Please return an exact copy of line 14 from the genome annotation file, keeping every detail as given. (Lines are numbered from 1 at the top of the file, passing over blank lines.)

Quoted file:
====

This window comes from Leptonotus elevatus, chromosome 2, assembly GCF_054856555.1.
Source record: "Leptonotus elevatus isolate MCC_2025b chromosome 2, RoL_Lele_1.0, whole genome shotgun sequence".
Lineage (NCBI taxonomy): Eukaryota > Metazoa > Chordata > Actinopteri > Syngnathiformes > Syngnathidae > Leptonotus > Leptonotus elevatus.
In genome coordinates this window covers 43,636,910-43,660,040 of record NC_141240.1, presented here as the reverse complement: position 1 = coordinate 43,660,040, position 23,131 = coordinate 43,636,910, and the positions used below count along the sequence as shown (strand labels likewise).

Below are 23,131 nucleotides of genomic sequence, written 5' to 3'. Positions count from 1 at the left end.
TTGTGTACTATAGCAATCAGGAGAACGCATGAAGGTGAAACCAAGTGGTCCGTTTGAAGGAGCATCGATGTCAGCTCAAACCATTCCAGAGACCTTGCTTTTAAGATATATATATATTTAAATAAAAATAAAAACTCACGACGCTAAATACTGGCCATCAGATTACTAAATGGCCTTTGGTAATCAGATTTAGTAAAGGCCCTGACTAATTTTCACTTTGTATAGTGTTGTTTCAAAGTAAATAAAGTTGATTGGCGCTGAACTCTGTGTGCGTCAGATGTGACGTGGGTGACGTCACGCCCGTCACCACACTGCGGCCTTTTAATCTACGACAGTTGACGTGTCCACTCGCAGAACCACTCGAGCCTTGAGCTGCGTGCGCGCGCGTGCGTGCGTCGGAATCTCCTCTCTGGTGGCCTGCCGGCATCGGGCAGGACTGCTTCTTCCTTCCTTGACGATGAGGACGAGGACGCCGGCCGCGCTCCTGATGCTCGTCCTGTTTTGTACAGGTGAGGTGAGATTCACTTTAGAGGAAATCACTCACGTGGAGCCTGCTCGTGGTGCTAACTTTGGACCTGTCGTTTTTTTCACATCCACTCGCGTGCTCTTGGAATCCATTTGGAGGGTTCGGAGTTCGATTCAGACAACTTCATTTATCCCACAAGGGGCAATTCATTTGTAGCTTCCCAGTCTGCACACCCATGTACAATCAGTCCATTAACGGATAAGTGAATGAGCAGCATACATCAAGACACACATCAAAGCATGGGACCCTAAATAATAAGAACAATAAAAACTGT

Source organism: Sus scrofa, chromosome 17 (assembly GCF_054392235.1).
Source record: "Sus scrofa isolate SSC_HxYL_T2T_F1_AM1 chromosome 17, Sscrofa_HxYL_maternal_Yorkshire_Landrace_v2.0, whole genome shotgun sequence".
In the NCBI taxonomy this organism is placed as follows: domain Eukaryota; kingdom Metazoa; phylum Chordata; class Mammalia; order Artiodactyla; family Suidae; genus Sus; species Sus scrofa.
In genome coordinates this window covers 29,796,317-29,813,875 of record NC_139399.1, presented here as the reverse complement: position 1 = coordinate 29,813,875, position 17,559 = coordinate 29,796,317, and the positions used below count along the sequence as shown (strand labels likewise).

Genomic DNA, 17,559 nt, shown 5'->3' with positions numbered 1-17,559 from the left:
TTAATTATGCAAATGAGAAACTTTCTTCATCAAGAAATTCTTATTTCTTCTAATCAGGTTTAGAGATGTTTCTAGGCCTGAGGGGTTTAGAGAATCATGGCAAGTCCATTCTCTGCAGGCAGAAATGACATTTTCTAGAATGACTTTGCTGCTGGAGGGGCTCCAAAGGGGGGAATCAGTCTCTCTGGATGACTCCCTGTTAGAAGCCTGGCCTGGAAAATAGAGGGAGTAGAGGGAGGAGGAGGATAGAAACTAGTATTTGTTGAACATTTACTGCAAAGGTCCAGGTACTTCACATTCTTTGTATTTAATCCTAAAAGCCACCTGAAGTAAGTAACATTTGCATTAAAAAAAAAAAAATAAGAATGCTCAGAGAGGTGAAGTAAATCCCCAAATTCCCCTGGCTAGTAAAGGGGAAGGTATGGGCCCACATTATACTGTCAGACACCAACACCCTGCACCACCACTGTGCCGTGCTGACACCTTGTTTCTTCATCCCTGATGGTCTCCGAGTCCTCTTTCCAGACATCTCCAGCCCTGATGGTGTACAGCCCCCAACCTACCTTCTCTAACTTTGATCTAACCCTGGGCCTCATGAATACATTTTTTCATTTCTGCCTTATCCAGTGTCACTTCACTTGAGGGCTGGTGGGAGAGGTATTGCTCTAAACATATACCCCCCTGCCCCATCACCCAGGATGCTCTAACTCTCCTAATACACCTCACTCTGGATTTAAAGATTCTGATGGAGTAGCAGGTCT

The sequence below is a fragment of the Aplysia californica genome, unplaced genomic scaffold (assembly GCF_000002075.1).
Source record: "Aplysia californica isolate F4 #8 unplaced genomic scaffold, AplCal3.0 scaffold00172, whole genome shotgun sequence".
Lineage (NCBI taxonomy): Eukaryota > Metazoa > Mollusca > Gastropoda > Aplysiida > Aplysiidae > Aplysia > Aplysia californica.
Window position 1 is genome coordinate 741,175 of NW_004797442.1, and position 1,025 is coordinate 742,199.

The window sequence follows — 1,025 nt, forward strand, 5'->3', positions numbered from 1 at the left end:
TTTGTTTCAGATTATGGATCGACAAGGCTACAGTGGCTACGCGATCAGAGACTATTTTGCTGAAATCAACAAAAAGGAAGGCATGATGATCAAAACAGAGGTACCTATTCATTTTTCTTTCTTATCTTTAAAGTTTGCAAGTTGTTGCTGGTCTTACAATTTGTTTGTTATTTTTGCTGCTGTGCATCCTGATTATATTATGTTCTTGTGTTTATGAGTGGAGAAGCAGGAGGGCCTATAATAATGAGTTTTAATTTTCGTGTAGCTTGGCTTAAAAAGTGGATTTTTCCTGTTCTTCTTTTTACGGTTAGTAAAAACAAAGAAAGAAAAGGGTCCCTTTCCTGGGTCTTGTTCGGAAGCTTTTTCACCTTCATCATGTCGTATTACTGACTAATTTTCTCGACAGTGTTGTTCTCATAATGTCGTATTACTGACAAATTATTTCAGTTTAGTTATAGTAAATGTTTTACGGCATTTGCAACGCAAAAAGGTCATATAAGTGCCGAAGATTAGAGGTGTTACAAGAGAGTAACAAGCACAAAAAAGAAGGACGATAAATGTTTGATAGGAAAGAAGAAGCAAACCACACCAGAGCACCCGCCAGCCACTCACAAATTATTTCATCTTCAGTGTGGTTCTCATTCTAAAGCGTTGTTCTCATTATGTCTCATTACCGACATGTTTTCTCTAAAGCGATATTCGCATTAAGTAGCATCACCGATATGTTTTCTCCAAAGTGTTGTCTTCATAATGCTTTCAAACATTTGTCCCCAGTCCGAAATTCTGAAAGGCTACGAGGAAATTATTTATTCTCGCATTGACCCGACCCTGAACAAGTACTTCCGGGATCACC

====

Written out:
Source record: "Aplysia californica isolate F4 #8 unplaced genomic scaffold, AplCal3.0 scaffold00172, whole genome shotgun sequence".